THE LEGALITY OF BORDER SHIFTS DUE TO COASTAL RECLAMATION

Dita Birahayu

Abstract


Based on Declaration of Djuanda, it declared that Indonesia maritime was defined as the entity of the Republic of Indonesia (NKRI), and thus, Indonesia is known as an archipelagic country with a very broad maritime territory directly adjacent to 10 neighboring countries. However, it poses a lot of potential maritime boundary conflict. Supported by this current advanced science, both artificial islands and coastal reclamation were being carried out. Singapore is one having a reclamation named Jurong Island, and it is very close to the territory of NKRI. As an independent country, Indonesia is attempting to protect its territory by having a diplomatic negotiation with Singapore in order to decide the legal certainty over their maritime borders, especially in east area. In addition, they need to define the legal status of that reclaimed island. Based on UNCLOS 1982 article 11 and 80, the legal status of the reclaimed island may not threaten the sovereignty of NKRI as its presence does not change the maritime territory of a country, and it has been agreed in the previous agreement.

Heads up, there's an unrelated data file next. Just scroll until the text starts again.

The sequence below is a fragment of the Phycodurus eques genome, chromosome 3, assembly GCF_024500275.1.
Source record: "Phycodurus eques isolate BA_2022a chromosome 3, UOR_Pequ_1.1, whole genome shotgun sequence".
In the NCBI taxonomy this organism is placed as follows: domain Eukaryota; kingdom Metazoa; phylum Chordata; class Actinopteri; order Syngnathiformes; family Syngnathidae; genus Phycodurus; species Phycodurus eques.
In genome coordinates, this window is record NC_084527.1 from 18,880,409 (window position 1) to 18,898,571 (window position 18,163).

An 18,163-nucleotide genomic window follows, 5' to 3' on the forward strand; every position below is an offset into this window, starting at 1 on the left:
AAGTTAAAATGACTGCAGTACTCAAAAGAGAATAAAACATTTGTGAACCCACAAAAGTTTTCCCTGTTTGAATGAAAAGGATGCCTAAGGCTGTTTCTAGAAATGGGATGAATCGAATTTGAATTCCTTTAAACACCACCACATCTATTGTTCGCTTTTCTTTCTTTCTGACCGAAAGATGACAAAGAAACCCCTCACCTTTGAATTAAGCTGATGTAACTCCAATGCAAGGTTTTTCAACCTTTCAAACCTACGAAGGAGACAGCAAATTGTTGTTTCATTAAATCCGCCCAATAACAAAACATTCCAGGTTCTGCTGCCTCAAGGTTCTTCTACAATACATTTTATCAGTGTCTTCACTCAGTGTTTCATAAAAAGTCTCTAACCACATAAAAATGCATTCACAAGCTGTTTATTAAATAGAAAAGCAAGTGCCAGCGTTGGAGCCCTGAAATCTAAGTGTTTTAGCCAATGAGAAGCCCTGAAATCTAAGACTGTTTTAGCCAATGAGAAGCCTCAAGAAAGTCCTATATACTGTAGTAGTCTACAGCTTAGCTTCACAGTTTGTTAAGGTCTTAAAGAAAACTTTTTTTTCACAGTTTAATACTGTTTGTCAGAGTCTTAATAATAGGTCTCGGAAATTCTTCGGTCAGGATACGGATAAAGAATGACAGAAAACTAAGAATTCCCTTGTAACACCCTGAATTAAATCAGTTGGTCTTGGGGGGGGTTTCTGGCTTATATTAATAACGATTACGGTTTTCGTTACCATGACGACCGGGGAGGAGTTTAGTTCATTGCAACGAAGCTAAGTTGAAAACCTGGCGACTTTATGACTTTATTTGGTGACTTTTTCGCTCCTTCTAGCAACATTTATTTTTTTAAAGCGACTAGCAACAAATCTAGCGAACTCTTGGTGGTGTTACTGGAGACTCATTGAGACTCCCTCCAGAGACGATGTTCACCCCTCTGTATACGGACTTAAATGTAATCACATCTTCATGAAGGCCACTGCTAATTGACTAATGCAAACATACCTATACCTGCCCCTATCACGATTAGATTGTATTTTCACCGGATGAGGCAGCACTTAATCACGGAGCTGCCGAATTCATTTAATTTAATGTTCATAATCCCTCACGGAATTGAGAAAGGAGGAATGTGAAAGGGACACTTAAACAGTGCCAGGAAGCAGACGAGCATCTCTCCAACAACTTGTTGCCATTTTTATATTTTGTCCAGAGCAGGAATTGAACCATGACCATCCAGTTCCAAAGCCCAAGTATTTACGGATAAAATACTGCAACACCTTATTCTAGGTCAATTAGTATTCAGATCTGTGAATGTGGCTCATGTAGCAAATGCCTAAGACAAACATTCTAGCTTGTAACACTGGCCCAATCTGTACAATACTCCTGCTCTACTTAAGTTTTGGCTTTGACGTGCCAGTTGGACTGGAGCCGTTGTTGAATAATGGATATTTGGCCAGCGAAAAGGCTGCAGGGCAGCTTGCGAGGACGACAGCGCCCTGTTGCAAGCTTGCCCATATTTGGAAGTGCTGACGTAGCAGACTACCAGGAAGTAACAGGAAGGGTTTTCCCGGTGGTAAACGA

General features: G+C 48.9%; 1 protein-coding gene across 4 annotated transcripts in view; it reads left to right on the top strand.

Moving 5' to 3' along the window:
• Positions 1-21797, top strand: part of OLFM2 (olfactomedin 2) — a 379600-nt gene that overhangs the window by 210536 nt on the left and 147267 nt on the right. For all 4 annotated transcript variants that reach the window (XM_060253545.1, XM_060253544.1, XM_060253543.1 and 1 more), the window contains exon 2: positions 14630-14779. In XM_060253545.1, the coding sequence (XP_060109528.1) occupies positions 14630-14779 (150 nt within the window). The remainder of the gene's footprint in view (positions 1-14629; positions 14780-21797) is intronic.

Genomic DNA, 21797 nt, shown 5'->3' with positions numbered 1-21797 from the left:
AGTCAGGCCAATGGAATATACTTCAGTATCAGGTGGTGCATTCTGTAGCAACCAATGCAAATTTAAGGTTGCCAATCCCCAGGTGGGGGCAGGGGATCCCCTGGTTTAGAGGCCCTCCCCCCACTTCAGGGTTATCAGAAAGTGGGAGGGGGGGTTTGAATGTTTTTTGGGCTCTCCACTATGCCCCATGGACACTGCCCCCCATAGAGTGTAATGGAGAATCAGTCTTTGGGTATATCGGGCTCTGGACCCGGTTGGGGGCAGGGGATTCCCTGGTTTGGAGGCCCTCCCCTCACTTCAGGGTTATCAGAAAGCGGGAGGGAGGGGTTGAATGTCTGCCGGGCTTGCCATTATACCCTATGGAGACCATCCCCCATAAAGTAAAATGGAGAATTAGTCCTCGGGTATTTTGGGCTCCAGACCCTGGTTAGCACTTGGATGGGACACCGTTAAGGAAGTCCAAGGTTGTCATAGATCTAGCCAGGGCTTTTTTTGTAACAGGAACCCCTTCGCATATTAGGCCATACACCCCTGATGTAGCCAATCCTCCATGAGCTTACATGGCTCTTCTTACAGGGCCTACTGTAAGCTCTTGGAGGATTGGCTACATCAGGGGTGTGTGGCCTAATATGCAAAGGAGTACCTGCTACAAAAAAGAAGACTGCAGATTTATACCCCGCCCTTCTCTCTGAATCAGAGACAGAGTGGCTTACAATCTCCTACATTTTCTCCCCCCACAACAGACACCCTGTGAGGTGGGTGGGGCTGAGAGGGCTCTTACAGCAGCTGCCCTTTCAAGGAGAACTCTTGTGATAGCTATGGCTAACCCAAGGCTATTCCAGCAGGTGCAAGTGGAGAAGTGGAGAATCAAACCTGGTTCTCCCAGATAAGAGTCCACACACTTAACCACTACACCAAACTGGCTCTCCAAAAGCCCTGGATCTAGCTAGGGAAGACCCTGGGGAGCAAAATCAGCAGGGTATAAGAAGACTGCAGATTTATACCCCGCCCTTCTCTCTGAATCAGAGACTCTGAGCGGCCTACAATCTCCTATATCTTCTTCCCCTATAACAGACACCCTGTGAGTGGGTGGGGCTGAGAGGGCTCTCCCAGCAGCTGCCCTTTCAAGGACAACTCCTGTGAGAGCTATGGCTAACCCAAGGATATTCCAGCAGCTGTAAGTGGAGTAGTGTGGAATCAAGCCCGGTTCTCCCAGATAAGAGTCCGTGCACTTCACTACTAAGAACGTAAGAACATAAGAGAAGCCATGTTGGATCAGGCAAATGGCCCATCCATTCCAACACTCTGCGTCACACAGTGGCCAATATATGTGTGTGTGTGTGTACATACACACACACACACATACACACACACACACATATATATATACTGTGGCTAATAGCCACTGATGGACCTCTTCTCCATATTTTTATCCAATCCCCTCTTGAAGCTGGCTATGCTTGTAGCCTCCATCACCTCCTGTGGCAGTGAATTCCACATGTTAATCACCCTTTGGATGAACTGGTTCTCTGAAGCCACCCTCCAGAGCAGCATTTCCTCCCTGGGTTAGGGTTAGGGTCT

Keywords


archipelagic state; coastal reclamation; border; Singapore

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DOI: http://dx.doi.org/10.30649/htlj.v2i1.46

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